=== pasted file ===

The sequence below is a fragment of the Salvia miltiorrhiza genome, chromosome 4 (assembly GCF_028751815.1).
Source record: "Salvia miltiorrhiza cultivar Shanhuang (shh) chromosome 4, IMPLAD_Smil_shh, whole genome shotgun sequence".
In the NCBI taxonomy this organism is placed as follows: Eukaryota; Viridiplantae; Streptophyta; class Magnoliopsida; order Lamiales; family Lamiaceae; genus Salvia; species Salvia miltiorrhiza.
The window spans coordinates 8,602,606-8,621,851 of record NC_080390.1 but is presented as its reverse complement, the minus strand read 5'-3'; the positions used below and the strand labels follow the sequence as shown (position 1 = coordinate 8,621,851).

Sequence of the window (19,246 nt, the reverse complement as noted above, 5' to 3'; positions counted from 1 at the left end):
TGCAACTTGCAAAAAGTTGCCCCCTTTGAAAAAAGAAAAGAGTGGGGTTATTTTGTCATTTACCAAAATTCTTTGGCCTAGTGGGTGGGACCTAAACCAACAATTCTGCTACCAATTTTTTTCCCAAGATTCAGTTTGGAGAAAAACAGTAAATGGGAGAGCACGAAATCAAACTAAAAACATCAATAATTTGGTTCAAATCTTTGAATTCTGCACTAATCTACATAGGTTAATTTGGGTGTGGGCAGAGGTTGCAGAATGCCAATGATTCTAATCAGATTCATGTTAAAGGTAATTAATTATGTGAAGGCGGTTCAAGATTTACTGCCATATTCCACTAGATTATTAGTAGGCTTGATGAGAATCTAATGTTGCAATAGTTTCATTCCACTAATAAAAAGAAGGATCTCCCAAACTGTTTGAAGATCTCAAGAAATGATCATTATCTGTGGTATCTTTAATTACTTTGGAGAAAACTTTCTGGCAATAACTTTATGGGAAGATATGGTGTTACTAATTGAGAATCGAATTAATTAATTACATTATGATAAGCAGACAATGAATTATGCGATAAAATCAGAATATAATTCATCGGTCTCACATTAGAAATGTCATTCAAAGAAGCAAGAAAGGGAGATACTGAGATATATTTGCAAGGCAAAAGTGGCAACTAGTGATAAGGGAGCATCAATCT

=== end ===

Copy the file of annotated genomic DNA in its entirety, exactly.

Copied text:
The sequence below is a fragment of the Salvia miltiorrhiza genome, chromosome 4 (assembly GCF_028751815.1).
Source record: "Salvia miltiorrhiza cultivar Shanhuang (shh) chromosome 4, IMPLAD_Smil_shh, whole genome shotgun sequence".
In the NCBI taxonomy this organism is placed as follows: Eukaryota; Viridiplantae; Streptophyta; class Magnoliopsida; order Lamiales; family Lamiaceae; genus Salvia; species Salvia miltiorrhiza.
The window spans coordinates 8,602,606-8,621,851 of record NC_080390.1 but is presented as its reverse complement, the minus strand read 5'-3'; the positions used below and the strand labels follow the sequence as shown (position 1 = coordinate 8,621,851).

Sequence of the window (19,246 nt, the reverse complement as noted above, 5' to 3'; positions counted from 1 at the left end):
TGCAACTTGCAAAAAGTTGCCCCCTTTGAAAAAAGAAAAGAGTGGGGTTATTTTGTCATTTACCAAAATTCTTTGGCCTAGTGGGTGGGACCTAAACCAACAATTCTGCTACCAATTTTTTTCCCAAGATTCAGTTTGGAGAAAAACAGTAAATGGGAGAGCACGAAATCAAACTAAAAACATCAATAATTTGGTTCAAATCTTTGAATTCTGCACTAATCTACATAGGTTAATTTGGGTGTGGGCAGAGGTTGCAGAATGCCAATGATTCTAATCAGATTCATGTTAAAGGTAATTAATTATGTGAAGGCGGTTCAAGATTTACTGCCATATTCCACTAGATTATTAGTAGGCTTGATGAGAATCTAATGTTGCAATAGTTTCATTCCACTAATAAAAAGAAGGATCTCCCAAACTGTTTGAAGATCTCAAGAAATGATCATTATCTGTGGTATCTTTAATTACTTTGGAGAAAACTTTCTGGCAATAACTTTATGGGAAGATATGGTGTTACTAATTGAGAATCGAATTAATTAATTACATTATGATAAGCAGACAATGAATTATGCGATAAAATCAGAATATAATTCATCGGTCTCACATTAGAAATGTCATTCAAAGAAGCAAGAAAGGGAGATACTGAGATATATTTGCAAGGCAAAAGTGGCAACTAGTGATAAGGGAGCATCAATCT